Cold, cold, cold. It’s all about the cold right now. My social media feeds are being flooded by runners posting photos and comments about the “deep-freeze” type temperatures hitting a large part of the country.

As a prairie girl (not by birth, but by choice in my teen and adult years) I have a much different relationship with winter running than I realize the majority of the country does. First off, – 10 and – 20 does not feel like extreme cold to me, so it’s a tad humourous to see posts about people “toughing out a five-mile run in – 14.” In fact, for January, I can confidently say such temperatures would feel downright warm compared to what I’m used to.

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Having lived the majority of my life in Saskatchewan, I don’t consider it to be extremely cold until it starts to reach the – 30 to – 50 range. However, I do understand that this all relative. For all of you out there running in – 15 and – 20 for the first time, or enduring these colder temperatures for a longer period, it will feel all too cold. The good news is if it sticks around, you’re going to start to get used to it – one frozen eyelash at a time.

When I was living in Saskatoon, running in temperatures as low as – 50 were a reality – it was a cold reality, but it was a reality nonetheless. Sure, there were moments I cursed the frigid walls of wind cutting through my balaclava but those moments were few and far between as I came to love running in the almost otherworldly temperatures of the Canadian prairies.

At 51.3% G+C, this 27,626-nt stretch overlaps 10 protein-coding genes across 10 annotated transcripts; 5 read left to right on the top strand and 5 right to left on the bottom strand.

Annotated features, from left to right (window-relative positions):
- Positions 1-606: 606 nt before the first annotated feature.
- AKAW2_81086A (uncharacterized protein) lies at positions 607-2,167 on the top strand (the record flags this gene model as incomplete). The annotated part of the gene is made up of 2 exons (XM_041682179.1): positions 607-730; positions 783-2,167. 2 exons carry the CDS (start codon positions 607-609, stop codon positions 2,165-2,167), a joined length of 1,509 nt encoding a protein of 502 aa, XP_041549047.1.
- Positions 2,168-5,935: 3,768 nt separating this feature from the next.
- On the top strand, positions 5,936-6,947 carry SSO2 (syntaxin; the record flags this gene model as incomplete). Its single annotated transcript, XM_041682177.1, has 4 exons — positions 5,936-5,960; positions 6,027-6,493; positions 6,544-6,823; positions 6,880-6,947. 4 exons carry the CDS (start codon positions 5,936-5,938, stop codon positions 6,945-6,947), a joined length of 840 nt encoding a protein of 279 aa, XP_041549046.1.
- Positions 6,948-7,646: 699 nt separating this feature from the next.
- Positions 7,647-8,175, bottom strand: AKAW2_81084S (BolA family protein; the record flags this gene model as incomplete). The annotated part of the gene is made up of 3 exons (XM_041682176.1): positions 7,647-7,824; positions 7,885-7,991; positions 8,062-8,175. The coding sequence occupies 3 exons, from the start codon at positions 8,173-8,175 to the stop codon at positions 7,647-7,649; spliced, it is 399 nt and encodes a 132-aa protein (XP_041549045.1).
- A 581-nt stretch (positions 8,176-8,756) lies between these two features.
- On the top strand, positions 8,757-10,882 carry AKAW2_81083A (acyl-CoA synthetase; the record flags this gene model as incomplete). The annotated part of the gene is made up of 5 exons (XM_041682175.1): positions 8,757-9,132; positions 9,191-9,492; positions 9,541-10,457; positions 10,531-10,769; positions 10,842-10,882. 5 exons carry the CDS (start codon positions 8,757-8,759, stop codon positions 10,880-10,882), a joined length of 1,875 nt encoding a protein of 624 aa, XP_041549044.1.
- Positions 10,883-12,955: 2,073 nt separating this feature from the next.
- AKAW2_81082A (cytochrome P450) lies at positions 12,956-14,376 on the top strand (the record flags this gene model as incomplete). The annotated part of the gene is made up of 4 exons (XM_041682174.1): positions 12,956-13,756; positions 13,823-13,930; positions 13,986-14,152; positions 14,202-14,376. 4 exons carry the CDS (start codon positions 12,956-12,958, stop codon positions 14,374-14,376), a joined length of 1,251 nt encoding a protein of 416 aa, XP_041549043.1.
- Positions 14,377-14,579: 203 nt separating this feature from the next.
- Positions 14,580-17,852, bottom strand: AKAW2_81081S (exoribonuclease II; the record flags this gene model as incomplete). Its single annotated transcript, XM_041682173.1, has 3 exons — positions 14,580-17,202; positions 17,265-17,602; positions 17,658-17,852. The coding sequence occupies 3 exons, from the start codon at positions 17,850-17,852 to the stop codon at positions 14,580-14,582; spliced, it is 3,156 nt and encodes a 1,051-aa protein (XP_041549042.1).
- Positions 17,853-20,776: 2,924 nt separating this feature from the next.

Now living in Omaha, Nebraska I’m still on the prairies, but it’s a much more mild climate. The winters are far shorter and the deep freezes aren’t as dominant. In many ways, it’s ideal to be able to run on dry ground through December but I do find myself longing for the snow at times.

Over the holidays while spending time in Fort Langley, I was overwhelmed with joy when the skies opened up and blanketed the trails with a stunning coat of white. According to my cold-o-metre it’s not cold here in Fort Langley, but the snow provides that comforting prairie feeling I know so well. I’m also pleased to know that back down in Omaha the snow has begun to fall. You can be sure I’ll be layering up to run when I get back.

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Sure, this may all sound a bit crazy, but bare with me: there are are some notable benefits to running in this weather. Of course, it’s invigorating, it makes you tough, it builds character. But beyond these truths is something even deeper. Something I captured a couple of years back in one of my pieces, which to this day is the best articulation I have of my love of running the prairie winters is this:

” . . . it goes beyond a sense of accomplishment or an adrenaline rush. When I run in these conditions, I experience a deep connection with nature. Similar to a surfer picking up a big wave. It’s uncomfortable yet calming, exhilarating yet humbling and forceful yet gentle. It’s nature in its most powerful moments — and it is a pure joy and privilege to be a part of it.”

I recognize it can be unpleasant and it messes up your pacing, but try to be in the moment the next time you’re out there in the uncomfortably cold weather. Because you may just find there’s a small part of you that misses it when it’s gone.


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3 Comments

  • Kyle Kelly says:

    Temperatures as low as -50. Really? Do you have dates that can confirm this? Keeping in mind you stated temperatures-different than wind chill. Call me sceptical! Im a runner, born and raised in Saskatchewan, live in the subarctic and have never seen temperatures of -50 C. I’ve experienced lots of -45-49 C and can’t imagine anyone running in those temps.

    • Ian Hunter says:

      I presume the author is talking about the wind chill (“feels like”) temperature, which is expressed like this (-50) and not like this (-50°C). I agree, -50 wind chill is very cold for running.

  • David saskatoon says:

    -50 windchill in Saskatoon happens a couple days a year in the winter. No question. It is possible to run in that temperature, there are all kinds of layers that will equip you to handle that.

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